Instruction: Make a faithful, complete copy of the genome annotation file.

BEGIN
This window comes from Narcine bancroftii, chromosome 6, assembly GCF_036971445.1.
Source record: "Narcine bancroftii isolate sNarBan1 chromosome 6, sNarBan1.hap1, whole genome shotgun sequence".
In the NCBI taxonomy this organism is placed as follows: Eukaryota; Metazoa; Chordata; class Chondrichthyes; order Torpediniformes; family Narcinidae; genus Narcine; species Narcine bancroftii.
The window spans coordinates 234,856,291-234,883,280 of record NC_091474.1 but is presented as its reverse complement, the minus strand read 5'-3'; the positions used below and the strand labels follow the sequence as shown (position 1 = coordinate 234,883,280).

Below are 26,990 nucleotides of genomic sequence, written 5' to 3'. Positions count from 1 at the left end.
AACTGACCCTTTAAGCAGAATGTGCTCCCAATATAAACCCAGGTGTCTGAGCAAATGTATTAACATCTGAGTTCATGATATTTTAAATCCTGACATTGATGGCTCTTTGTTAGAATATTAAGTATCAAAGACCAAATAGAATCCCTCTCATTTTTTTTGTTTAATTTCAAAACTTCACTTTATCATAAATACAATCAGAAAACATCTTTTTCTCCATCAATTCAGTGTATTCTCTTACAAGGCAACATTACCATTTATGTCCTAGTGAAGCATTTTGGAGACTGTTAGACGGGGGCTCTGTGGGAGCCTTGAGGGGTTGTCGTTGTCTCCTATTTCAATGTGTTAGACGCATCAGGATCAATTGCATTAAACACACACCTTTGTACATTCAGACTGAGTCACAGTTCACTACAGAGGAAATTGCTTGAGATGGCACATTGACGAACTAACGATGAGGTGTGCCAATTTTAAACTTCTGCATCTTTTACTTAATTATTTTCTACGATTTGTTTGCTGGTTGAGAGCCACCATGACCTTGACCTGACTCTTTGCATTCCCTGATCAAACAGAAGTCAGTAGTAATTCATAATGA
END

This window comes from Narcine bancroftii, chromosome 6, assembly GCF_036971445.1.
Source record: "Narcine bancroftii isolate sNarBan1 chromosome 6, sNarBan1.hap1, whole genome shotgun sequence".
In the NCBI taxonomy this organism is placed as follows: Eukaryota; Metazoa; Chordata; class Chondrichthyes; order Torpediniformes; family Narcinidae; genus Narcine; species Narcine bancroftii.
The window spans coordinates 234,856,291-234,883,280 of record NC_091474.1 but is presented as its reverse complement, the minus strand read 5'-3'; the positions used below and the strand labels follow the sequence as shown (position 1 = coordinate 234,883,280).

Below are 26,990 nucleotides of genomic sequence, written 5' to 3'. Positions count from 1 at the left end.
AACTGACCCTTTAAGCAGAATGTGCTCCCAATATAAACCCAGGTGTCTGAGCAAATGTATTAACATCTGAGTTCATGATATTTTAAATCCTGACATTGATGGCTCTTTGTTAGAATATTAAGTATCAAAGACCAAATAGAATCCCTCTCATTTTTTTTGTTTAATTTCAAAACTTCACTTTATCATAAATACAATCAGAAAACATCTTTTTCTCCATCAATTCAGTGTATTCTCTTACAAGGCAACATTACCATTTATGTCCTAGTGAAGCATTTTGGAGACTGTTAGACGGGGGCTCTGTGGGAGCCTTGAGGGGTTGTCGTTGTCTCCTATTTCAATGTGTTAGACGCATCAGGATCAATTGCATTAAACACACACCTTTGTACATTCAGACTGAGTCACAGTTCACTACAGAGGAAATTGCTTGAGATGGCACATTGACGAACTAACGATGAGGTGTGCCAATTTTAAACTTCTGCATCTTTTACTTAATTATTTTCTACGATTTGTTTGCTGGTTGAGAGCCACCATGACCTTGACCTGACTCTTTGCATTCCCTGATCAAACAGAAGTCAGTAGTAATTCATAATGA